We commonly see companies advertise and sell both Enterprise level hard disk drives (HDDs) and Consumer level HDDs at very similar prices. This leads to some of our customers baffled at which type of HDD to choose from. Isn’t it a no-brainer that I should get the Enterprise drive?  Is there a large difference between the two?  Is it worth the extra money to get the Enterprise drive?

What are Desktop HDDs Used For?

Desktop HDDs are generally only focused on running regular applications (Windows OS, office applications, games, etc…) that only require the software to read/write data to the hard drive on occasion.  Desktop HDDs are generally used for several hours each day, and are set to sleep/hibernate/off for most of the time, during which the HDD is not being utilized at all.

What are Enterprise HDDs Used For?

Enterprise level HDDs are expected to be on 24 hours a day, 7 days a week.  Not only do they rely on operating system and application load and runtime support, but they also may provide application and/or storage services to the network. This requires large capacity data storage that is always available and reliable.  For example, an enterprise system may use four drives in a RAID 10 setup for the operating system and may use many drives for configuration in multiple RAID 5 or RAID 6 arrays to hold client data. The enterprise system will not only perform operating system and application tasks locally, but will also be expected to support client requests 100% of the time.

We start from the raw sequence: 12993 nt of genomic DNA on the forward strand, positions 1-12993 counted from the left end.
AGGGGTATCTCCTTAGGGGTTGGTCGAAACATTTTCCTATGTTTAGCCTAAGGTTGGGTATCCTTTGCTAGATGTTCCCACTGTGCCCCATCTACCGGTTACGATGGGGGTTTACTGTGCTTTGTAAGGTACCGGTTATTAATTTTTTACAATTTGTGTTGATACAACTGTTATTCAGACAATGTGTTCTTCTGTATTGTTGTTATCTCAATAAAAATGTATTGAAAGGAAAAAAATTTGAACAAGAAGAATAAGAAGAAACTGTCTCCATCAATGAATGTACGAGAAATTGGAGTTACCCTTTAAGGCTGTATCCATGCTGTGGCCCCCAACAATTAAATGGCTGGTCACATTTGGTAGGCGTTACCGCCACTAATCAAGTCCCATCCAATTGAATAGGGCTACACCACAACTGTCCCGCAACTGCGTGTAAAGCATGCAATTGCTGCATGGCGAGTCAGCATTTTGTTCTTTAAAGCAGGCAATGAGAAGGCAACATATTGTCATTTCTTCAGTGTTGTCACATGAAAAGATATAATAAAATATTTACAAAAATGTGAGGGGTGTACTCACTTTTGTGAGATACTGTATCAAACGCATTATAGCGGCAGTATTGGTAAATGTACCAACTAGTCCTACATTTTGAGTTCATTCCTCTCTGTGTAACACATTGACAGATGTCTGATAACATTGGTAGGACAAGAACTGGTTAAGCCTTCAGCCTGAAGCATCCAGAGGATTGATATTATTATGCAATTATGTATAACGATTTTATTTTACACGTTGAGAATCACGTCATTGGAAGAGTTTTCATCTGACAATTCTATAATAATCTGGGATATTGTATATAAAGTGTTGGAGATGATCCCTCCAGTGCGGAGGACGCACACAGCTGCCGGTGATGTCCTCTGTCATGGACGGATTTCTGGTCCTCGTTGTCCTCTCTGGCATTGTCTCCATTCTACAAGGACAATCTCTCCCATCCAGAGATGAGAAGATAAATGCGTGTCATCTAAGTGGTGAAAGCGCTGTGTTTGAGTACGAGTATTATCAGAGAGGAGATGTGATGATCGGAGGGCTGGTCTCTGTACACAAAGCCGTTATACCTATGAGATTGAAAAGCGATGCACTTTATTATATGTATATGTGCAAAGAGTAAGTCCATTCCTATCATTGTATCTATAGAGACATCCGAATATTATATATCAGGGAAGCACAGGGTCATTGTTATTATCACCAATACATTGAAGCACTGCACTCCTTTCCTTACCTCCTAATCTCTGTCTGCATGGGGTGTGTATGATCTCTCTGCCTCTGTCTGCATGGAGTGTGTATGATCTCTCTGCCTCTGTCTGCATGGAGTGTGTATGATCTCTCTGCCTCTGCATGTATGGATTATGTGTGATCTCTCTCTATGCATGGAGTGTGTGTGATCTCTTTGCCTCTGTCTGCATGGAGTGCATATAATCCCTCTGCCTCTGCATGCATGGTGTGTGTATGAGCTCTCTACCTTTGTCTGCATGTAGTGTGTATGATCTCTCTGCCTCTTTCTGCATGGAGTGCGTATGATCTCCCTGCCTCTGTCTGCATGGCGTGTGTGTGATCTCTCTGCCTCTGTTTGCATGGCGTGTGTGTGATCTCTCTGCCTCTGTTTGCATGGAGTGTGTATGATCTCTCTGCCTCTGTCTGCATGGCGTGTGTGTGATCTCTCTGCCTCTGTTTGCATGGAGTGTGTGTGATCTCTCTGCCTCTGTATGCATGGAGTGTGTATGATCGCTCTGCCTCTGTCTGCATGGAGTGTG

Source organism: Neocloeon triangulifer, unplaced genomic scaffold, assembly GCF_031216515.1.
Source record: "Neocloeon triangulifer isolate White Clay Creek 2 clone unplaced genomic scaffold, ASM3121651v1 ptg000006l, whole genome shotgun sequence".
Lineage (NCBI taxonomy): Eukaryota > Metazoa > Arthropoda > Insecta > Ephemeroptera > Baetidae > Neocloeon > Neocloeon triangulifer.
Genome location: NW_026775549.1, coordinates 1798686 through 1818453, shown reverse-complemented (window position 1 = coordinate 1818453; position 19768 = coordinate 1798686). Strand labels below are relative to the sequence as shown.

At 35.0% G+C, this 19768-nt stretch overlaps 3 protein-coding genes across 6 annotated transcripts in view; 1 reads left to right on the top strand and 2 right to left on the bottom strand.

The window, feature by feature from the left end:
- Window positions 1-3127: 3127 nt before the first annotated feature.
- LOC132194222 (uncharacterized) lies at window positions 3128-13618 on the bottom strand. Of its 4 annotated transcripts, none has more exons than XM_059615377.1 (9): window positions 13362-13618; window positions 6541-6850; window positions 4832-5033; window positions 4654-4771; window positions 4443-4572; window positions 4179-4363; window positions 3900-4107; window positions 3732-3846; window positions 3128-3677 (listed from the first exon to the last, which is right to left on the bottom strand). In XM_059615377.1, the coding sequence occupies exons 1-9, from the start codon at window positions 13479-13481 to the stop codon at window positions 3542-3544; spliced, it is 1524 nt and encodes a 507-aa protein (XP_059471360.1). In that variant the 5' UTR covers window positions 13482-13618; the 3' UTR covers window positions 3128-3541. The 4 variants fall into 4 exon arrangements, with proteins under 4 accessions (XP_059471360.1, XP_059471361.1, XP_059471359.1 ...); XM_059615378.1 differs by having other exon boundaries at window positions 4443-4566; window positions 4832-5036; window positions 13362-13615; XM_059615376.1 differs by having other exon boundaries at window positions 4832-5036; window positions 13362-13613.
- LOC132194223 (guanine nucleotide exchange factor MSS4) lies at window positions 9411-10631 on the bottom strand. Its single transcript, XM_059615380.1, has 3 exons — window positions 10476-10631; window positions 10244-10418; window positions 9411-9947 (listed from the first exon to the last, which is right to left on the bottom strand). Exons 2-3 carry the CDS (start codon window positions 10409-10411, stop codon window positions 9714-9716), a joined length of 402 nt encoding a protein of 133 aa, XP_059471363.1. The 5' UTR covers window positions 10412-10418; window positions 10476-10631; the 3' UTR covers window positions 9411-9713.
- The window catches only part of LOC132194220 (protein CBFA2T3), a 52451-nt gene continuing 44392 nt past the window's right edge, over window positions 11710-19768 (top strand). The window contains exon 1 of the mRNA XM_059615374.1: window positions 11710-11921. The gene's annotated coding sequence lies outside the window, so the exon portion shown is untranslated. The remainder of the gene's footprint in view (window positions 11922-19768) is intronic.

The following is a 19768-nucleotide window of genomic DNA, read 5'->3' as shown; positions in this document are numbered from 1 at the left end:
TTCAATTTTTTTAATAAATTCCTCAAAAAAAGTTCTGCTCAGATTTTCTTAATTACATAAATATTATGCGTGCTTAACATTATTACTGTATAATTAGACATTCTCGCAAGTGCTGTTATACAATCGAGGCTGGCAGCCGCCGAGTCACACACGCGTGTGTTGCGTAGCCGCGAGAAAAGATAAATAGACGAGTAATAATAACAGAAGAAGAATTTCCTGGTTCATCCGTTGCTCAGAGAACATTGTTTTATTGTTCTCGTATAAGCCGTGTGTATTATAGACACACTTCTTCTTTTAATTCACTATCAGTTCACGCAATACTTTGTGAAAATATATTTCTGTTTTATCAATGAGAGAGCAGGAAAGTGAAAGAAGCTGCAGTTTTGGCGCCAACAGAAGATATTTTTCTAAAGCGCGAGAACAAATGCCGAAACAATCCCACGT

Enterprise level drives also generally incorporate internal mechanisms that allow faster data access and retrieval. These features include heavier actuator magnets, faster spindle speeds, denser magnetic media, and faster drive electronic components with more cache memory and faster hard drive micro-processor speeds.

So Which One Should You Buy?

As a consumer, you will probably never see a difference even if you place the drives in identical systems running side-by-side.  Unless you plan on running a RAID configuration or plan to have your system on and in use by several users and/or data intensive applications, a consumer level HDD will be all that you really need.  If you plan on putting the HDD in a NAS RAID configuration, or a local server that you are planning on accessing remotely, then an enterprise level HDD is the right way to go.